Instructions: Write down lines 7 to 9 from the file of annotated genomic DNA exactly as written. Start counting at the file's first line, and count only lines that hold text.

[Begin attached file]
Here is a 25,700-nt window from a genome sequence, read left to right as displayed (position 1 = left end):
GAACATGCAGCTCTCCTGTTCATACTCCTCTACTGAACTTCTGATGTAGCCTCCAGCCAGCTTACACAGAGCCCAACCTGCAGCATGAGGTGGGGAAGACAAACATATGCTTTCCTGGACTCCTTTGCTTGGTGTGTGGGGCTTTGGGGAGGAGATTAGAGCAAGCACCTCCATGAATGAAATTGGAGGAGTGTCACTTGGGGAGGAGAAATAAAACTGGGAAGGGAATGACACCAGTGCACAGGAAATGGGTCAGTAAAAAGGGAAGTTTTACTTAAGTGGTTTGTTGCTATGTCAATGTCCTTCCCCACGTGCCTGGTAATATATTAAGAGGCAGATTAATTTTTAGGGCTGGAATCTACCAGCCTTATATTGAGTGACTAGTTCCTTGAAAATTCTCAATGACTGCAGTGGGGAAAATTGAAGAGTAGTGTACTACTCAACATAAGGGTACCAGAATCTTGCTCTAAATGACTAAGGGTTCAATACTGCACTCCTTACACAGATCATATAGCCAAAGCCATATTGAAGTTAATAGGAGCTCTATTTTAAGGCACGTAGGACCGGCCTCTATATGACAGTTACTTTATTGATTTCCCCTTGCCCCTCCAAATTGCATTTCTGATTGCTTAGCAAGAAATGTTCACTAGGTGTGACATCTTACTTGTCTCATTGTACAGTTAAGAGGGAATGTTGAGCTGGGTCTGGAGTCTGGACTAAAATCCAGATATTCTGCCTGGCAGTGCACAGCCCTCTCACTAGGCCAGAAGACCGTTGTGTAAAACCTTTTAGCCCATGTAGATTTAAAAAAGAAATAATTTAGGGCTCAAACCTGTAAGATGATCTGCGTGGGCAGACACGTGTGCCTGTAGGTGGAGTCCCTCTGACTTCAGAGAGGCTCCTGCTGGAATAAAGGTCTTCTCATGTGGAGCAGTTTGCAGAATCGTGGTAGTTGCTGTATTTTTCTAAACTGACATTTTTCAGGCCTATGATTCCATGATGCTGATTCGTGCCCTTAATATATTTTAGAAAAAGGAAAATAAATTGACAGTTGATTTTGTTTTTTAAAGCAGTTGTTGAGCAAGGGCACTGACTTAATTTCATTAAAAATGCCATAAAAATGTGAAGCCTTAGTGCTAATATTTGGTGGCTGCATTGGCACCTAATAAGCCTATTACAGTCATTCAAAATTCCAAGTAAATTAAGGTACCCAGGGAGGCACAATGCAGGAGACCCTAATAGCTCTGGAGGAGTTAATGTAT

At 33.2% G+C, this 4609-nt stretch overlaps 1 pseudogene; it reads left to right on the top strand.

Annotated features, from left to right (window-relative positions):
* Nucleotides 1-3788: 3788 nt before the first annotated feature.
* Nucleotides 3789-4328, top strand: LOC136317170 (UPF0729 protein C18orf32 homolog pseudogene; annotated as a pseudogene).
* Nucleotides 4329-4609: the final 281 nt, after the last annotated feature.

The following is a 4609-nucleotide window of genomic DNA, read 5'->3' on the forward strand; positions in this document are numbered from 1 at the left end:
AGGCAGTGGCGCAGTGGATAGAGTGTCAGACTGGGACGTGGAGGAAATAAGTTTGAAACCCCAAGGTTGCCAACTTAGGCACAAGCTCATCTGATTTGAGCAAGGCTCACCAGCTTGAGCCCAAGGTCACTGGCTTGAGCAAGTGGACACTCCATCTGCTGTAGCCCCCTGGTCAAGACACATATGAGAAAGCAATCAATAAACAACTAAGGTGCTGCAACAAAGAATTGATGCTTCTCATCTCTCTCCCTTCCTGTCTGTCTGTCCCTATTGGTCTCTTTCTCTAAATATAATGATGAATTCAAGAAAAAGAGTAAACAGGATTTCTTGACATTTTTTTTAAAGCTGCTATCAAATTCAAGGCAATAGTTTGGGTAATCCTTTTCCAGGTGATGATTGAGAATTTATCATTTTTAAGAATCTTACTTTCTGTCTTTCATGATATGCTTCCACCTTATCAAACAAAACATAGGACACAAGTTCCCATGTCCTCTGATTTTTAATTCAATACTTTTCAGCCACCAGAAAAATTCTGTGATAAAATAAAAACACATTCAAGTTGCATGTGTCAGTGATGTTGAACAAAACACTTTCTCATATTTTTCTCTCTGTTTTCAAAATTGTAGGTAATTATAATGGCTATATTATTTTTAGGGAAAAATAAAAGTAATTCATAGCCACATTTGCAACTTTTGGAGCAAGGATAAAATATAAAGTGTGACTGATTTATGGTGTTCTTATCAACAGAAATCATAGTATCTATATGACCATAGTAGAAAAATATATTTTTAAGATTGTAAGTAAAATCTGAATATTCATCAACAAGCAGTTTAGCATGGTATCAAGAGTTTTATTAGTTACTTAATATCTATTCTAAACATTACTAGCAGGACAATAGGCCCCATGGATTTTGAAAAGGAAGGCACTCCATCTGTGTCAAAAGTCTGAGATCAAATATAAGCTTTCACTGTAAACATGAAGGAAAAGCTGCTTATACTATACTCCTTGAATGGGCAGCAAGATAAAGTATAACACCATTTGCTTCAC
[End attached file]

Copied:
* Nucleotides 4329-4609: the final 281 nt, after the last annotated feature.

The following is a 4609-nucleotide window of genomic DNA, read 5'->3' on the forward strand; positions in this document are numbered from 1 at the left end:
AGGCAGTGGCGCAGTGGATAGAGTGTCAGACTGGGACGTGGAGGAAATAAGTTTGAAACCCCAAGGTTGCCAACTTAGGCACAAGCTCATCTGATTTGAGCAAGGCTCACCAGCTTGAGCCCAAGGTCACTGGCTTGAGCAAGTGGACACTCCATCTGCTGTAGCCCCCTGGTCAAGACACATATGAGAAAGCAATCAATAAACAACTAAGGTGCTGCAACAAAGAATTGATGCTTCTCATCTCTCTCCCTTCCTGTCTGTCTGTCCCTATTGGTCTCTTTCTCTAAATATAATGATGAATTCAAGAAAAAGAGTAAACAGGATTTCTTGACATTTTTTTTAAAGCTGCTATCAAATTCAAGGCAATAGTTTGGGTAATCCTTTTCCAGGTGATGATTGAGAATTTATCATTTTTAAGAATCTTACTTTCTGTCTTTCATGATATGCTTCCACCTTATCAAACAAAACATAGGACACAAGTTCCCATGTCCTCTGATTTTTAATTCAATACTTTTCAGCCACCAGAAAAATTCTGTGATAAAATAAAAACACATTCAAGTTGCATGTGTCAGTGATGTTGAACAAAACACTTTCTCATATTTTTCTCTCTGTTTTCAAAATTGTAGGTAATTATAATGGCTATATTATTTTTAGGGAAAAATAAAAGTAATTCATAGCCACATTTGCAACTTTTGGAGCAAGGATAAAATATAAAGTGTGACTGATTTATGGTGTTCTTATCAACAGAAATCATAGTATCTATATGACCATAGTAGAAAAATATATTTTTAAGATTGTAAGTAAAATCTGAATATTCATCAACAAGCAGTTTAGCATGGTATCAAGAGTTTTATTAGTTACTTAATATCTATTCTAAACATTACTAGCAGGACAATAGGCCCCATGGATTTTGAAAAGGAAGGCACTCCATCTGTGTCAAAAGTCTGAGATCAAATATAAGCTTTCACTGTAAACATGAAGGAAAAGCTGCTTATACTATACTCCTTGAATGGGCAGCAAGATAAAGTATAACACCATTTGCTTCAC